Take moments throughout the day away from your mobile devices and marvel at how you’re interrelated with something so large and complex that you can’t understand it. Yet marvel still at how it is all comprised of small ostensibly disparate parts (like you and your neighbor), working together according to the same rational principles of cause-and-effect. Indulge in the good spirits that come when confronted with the virtue of the universe.

Does this sound like more work than you’re willing to put forth? Would you rather take what pleasure you can from binging quality Netflix series? That’s understandable. And you can watch your Netflix shows. As long as you don’t neglect what’s best within you. Nothing worth having comes without effort. Cheerfulness and good spirits are serious matters that takes practice to realize despite it being a natural manifestation of what is most human within us—our rationality and sociability. 

Here’s Seneca that echos this sentiment to his dear friend Lucilius:

Believe me, true joy is a serious matter. Do you think that it is with a relaxed and cheerful countenance that one despises death, opens his home to poverty, reins in pleasure, and rehearses the endurance of pain? One who is pondering such things is experiencing a great joy, but hardly a soft or seductive one. This is the joy I want you to possess: you will never run out of it, once you learn where it is to be found. . . . Cast aside those things that glitter on the outside, those things that are promised you by another or from another, and trample them underfoot. Look to your real good and rejoice in what is yours. What is it that is yours? Yourself; the best part of you.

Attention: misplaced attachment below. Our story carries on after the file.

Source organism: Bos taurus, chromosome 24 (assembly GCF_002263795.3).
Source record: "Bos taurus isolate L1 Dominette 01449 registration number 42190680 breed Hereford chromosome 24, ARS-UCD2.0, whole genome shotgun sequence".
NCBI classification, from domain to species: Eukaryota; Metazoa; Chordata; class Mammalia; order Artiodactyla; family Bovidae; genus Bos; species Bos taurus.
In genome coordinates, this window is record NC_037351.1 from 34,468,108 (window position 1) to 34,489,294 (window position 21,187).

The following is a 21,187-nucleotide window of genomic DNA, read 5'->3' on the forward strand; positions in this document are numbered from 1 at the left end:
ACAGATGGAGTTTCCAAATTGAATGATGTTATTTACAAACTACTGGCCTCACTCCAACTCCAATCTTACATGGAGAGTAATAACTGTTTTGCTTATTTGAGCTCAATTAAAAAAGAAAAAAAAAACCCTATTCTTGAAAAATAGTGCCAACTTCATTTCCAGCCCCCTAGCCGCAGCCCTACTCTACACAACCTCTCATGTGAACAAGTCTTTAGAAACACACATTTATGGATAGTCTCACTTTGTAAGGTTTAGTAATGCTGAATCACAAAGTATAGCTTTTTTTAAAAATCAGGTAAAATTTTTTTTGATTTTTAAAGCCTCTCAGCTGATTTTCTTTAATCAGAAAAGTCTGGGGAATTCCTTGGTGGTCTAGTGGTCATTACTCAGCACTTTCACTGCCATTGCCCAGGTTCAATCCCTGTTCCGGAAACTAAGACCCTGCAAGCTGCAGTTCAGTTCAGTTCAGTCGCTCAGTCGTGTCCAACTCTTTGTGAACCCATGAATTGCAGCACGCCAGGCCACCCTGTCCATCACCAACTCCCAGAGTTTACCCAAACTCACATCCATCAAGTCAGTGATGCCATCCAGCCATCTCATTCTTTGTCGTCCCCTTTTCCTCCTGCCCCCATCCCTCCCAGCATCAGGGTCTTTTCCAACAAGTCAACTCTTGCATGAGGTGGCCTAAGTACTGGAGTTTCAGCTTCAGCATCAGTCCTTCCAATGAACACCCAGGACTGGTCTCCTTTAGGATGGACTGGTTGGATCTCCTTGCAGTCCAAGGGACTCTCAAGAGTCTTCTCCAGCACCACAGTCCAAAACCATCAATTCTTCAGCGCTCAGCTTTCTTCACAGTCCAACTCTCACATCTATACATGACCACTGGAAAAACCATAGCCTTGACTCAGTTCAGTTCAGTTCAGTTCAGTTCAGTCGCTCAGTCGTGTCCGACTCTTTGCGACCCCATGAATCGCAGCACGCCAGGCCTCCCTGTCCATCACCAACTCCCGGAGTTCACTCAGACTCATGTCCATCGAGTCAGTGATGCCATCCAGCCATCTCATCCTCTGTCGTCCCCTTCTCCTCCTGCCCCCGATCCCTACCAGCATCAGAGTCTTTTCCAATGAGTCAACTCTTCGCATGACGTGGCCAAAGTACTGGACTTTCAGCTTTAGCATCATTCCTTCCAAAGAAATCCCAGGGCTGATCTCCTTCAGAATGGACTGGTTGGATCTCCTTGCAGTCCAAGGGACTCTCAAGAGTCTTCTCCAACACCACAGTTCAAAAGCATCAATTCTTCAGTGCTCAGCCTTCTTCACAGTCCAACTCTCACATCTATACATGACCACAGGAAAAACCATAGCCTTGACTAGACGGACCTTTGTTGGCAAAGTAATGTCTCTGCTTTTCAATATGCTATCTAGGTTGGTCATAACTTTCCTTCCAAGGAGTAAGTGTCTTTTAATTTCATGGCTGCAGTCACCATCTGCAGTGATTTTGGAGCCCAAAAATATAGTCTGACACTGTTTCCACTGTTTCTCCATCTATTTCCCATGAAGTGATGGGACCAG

Seneca, Moral Letters to Lucilius 23.4-6

Merry Christmas. Happy holidays.

―Justin K.


2 responses to “Stoicism and Christmas 2020”

  1. Luis Monzo Avatar
    Luis Monzo

    Thank you for posting this, Justin. I found the definitions of cheerfulness and good spirit to be especially helpful in my effort to get a good handle on the Stoic concept of Joy. In my own practice, I try to nurture joy (though not terribly successfully) by: (1) acting virtuously, (2) noticing, acknowledging, and trying to emulate the good qualities I see in others, and (3) being grateful for all the preferred indifferent things in my life, yet without clinging to any of them. Point #3 is my way of practicing being aware of the “blessings” that Universal Nature brings into my life.

    1. losangelesstoics Avatar

      Luis! Yes. Noticing the virtue of yourself and others may elicit “cheerfulness.” Expressing gratitude for what fate has allotted may elicit “good spirits” if it prompts you to contemplate the goodness of fate in a larger sense. It may also elicit a third form of joy which I omitted in my blog: “enjoyment” (terpsis). This is defined as “joy befitting the
      surrounding advantages.” That might be closer to the emotion that comes from expressing gratitude for what you have… It’s all joy though! Recognizing the goodness in and around you. What’s beautiful is that it can be nurtured whenever you allow yourself to have it. Thanks for sharing your practice!